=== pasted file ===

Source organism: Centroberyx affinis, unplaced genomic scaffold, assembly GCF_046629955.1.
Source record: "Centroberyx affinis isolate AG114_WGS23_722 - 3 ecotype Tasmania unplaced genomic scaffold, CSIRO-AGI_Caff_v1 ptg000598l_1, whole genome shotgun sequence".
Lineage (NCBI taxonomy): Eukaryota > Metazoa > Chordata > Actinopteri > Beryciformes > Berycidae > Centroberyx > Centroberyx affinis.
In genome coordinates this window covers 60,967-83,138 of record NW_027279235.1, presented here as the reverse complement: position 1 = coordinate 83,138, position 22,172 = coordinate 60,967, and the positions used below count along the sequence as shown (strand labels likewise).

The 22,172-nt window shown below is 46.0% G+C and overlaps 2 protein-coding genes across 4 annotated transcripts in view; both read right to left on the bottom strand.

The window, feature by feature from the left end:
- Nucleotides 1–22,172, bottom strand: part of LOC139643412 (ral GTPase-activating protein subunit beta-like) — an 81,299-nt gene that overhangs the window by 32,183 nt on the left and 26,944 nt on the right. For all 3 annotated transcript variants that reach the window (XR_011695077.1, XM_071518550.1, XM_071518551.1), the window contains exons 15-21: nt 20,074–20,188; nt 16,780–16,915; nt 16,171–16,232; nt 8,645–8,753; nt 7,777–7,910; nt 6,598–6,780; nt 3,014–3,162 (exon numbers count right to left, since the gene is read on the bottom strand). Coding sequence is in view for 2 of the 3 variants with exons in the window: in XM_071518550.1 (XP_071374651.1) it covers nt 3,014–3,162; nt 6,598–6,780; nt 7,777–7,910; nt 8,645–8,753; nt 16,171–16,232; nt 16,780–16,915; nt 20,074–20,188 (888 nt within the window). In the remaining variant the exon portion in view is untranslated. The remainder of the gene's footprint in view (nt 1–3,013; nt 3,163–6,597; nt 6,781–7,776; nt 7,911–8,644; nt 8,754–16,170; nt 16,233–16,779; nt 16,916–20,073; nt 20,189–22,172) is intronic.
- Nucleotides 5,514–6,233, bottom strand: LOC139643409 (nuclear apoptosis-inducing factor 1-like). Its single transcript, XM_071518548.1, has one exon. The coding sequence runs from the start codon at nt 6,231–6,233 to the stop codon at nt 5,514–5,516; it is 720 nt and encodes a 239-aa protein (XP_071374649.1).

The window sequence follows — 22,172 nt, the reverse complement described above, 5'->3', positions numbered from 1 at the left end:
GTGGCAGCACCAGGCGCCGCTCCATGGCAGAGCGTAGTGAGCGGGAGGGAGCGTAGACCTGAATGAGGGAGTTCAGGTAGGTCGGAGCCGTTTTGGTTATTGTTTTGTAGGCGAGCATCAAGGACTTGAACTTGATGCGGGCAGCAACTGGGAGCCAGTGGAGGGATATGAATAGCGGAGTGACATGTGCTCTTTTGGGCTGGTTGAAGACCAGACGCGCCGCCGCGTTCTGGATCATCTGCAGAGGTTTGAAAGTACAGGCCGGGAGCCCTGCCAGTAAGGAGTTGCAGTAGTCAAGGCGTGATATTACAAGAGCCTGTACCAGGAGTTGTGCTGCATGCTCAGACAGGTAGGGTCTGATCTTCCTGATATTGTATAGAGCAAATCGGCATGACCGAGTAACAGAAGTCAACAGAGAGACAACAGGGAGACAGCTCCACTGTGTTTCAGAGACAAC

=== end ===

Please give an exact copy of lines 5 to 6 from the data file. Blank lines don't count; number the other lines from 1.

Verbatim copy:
The 22,172-nt window shown below is 46.0% G+C and overlaps 2 protein-coding genes across 4 annotated transcripts in view; both read right to left on the bottom strand.

The window, feature by feature from the left end: